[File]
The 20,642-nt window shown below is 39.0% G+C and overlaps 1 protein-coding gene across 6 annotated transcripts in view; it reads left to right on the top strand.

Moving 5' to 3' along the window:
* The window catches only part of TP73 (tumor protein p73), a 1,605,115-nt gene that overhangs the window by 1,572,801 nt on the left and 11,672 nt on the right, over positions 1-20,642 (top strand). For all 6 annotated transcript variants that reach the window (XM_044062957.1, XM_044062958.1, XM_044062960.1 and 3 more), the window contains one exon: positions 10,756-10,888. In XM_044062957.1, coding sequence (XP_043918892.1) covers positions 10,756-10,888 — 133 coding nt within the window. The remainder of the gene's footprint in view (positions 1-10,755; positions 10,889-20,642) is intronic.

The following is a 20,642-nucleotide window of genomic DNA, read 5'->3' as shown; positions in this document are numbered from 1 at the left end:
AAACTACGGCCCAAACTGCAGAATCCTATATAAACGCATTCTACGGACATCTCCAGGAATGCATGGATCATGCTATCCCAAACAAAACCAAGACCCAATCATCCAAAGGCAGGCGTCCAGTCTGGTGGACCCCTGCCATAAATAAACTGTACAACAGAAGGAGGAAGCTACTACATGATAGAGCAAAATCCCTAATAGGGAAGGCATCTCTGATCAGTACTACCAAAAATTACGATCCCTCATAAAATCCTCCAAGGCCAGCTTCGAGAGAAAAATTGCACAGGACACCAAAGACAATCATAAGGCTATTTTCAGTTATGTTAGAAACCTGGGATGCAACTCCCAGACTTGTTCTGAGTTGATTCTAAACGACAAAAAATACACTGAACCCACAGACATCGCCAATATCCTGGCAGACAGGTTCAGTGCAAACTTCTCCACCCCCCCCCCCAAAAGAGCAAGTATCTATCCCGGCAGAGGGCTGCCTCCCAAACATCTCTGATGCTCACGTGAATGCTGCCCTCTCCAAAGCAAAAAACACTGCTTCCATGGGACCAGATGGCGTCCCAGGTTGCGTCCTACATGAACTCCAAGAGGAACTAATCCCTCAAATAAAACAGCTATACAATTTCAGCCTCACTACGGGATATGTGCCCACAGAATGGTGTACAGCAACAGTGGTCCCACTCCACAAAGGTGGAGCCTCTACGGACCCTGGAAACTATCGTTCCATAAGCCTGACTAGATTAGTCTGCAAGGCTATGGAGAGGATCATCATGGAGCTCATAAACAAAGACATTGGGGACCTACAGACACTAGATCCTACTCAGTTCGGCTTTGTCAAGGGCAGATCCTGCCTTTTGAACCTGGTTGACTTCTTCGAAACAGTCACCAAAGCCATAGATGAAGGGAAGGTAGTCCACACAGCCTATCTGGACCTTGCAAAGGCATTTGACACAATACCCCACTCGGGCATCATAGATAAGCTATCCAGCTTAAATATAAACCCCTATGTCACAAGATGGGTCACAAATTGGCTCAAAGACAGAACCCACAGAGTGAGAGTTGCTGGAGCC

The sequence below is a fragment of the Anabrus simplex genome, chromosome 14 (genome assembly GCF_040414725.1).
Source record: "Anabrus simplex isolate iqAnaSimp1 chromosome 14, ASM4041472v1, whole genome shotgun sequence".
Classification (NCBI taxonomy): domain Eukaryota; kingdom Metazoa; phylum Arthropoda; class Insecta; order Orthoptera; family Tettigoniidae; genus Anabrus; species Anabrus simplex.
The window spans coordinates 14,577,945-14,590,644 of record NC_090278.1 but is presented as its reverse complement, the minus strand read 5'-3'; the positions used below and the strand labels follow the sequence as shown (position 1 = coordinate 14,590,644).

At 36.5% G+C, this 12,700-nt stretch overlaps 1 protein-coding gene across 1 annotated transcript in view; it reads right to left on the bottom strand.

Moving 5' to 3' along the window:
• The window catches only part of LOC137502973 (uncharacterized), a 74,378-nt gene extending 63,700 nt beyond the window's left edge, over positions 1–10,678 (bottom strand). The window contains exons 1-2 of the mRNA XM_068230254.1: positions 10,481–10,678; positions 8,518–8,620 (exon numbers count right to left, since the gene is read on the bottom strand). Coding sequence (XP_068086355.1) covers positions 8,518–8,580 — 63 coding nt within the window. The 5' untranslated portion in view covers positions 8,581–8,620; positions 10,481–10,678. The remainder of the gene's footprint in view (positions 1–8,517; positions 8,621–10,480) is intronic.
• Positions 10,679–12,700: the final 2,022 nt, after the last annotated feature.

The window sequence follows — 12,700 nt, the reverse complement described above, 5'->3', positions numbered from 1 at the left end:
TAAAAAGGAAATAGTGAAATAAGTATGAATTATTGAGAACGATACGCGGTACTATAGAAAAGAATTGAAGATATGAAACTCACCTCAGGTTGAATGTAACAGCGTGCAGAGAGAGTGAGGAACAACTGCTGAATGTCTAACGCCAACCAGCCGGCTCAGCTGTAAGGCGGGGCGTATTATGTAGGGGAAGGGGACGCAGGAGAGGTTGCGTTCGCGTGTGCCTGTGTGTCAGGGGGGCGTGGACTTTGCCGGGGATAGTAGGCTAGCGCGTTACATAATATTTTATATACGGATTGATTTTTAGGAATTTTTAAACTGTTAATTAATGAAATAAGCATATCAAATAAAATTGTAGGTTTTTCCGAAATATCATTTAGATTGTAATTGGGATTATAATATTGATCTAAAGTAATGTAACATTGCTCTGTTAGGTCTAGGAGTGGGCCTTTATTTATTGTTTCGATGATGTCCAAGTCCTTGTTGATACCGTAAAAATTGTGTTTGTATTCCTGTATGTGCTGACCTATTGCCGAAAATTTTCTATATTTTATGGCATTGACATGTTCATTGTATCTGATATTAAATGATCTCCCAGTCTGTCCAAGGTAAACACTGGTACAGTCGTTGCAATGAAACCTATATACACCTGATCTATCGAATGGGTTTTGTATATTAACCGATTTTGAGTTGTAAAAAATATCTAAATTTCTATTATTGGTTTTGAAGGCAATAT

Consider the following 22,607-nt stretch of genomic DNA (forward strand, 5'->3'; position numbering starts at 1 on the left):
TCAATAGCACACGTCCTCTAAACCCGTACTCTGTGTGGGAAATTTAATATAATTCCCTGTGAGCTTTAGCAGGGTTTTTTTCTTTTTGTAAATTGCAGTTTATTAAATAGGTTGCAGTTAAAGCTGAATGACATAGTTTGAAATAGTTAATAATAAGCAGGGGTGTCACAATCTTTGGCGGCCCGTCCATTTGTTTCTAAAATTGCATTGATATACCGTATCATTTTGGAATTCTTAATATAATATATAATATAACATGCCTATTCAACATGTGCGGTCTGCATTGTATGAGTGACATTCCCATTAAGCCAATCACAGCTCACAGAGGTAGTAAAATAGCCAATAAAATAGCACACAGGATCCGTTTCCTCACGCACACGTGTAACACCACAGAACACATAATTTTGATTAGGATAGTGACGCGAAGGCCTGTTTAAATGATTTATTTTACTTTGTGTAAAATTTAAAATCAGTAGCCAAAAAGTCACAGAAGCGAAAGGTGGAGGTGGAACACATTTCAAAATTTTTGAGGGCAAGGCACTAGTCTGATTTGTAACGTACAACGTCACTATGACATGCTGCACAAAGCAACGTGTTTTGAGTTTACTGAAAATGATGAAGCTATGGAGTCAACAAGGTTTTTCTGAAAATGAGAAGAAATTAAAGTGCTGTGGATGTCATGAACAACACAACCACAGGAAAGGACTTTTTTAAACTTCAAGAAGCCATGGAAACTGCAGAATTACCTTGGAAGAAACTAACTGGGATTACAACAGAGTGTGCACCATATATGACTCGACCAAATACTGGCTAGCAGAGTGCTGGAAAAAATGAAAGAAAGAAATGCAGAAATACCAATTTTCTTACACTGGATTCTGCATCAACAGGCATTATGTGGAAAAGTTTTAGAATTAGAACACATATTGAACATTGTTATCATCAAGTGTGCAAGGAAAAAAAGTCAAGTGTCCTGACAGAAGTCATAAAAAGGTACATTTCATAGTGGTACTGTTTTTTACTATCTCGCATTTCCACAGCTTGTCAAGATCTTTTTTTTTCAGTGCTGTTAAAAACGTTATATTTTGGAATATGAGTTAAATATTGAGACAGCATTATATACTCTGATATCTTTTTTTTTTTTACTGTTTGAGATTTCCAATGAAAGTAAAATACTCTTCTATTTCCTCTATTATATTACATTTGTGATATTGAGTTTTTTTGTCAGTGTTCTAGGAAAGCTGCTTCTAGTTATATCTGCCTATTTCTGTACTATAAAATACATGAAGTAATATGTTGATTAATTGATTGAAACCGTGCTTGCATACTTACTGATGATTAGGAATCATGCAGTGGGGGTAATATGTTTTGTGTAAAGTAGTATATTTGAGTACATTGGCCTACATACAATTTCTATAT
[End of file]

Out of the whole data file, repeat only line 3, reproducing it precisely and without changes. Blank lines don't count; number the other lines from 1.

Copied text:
* The window catches only part of TP73 (tumor protein p73), a 1,605,115-nt gene that overhangs the window by 1,572,801 nt on the left and 11,672 nt on the right, over positions 1-20,642 (top strand). For all 6 annotated transcript variants that reach the window (XM_044062957.1, XM_044062958.1, XM_044062960.1 and 3 more), the window contains one exon: positions 10,756-10,888. In XM_044062957.1, coding sequence (XP_043918892.1) covers positions 10,756-10,888 — 133 coding nt within the window. The remainder of the gene's footprint in view (positions 1-10,755; positions 10,889-20,642) is intronic.